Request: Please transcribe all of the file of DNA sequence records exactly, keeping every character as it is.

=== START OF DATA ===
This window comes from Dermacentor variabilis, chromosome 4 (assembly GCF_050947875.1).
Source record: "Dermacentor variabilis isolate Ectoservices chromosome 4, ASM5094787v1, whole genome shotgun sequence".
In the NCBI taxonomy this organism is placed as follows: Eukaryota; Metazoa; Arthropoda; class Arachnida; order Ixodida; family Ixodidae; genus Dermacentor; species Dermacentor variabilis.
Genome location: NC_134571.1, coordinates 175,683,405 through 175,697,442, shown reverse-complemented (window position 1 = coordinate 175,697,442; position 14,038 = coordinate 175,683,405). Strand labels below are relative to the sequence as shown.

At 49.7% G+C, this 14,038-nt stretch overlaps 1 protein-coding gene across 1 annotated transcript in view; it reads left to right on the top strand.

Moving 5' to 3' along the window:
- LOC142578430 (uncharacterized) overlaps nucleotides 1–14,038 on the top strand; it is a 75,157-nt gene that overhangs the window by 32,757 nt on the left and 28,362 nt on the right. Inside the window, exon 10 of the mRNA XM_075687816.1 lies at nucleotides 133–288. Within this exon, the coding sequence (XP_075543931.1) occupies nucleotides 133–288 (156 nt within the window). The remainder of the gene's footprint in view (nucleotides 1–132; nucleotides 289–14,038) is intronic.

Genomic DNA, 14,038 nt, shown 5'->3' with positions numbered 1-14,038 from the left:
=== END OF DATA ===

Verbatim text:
This window comes from Dermacentor variabilis, chromosome 4 (assembly GCF_050947875.1).
Source record: "Dermacentor variabilis isolate Ectoservices chromosome 4, ASM5094787v1, whole genome shotgun sequence".
In the NCBI taxonomy this organism is placed as follows: Eukaryota; Metazoa; Arthropoda; class Arachnida; order Ixodida; family Ixodidae; genus Dermacentor; species Dermacentor variabilis.
Genome location: NC_134571.1, coordinates 175,683,405 through 175,697,442, shown reverse-complemented (window position 1 = coordinate 175,697,442; position 14,038 = coordinate 175,683,405). Strand labels below are relative to the sequence as shown.

At 49.7% G+C, this 14,038-nt stretch overlaps 1 protein-coding gene across 1 annotated transcript in view; it reads left to right on the top strand.

Moving 5' to 3' along the window:
- LOC142578430 (uncharacterized) overlaps nucleotides 1–14,038 on the top strand; it is a 75,157-nt gene that overhangs the window by 32,757 nt on the left and 28,362 nt on the right. Inside the window, exon 10 of the mRNA XM_075687816.1 lies at nucleotides 133–288. Within this exon, the coding sequence (XP_075543931.1) occupies nucleotides 133–288 (156 nt within the window). The remainder of the gene's footprint in view (nucleotides 1–132; nucleotides 289–14,038) is intronic.

Genomic DNA, 14,038 nt, shown 5'->3' with positions numbered 1-14,038 from the left: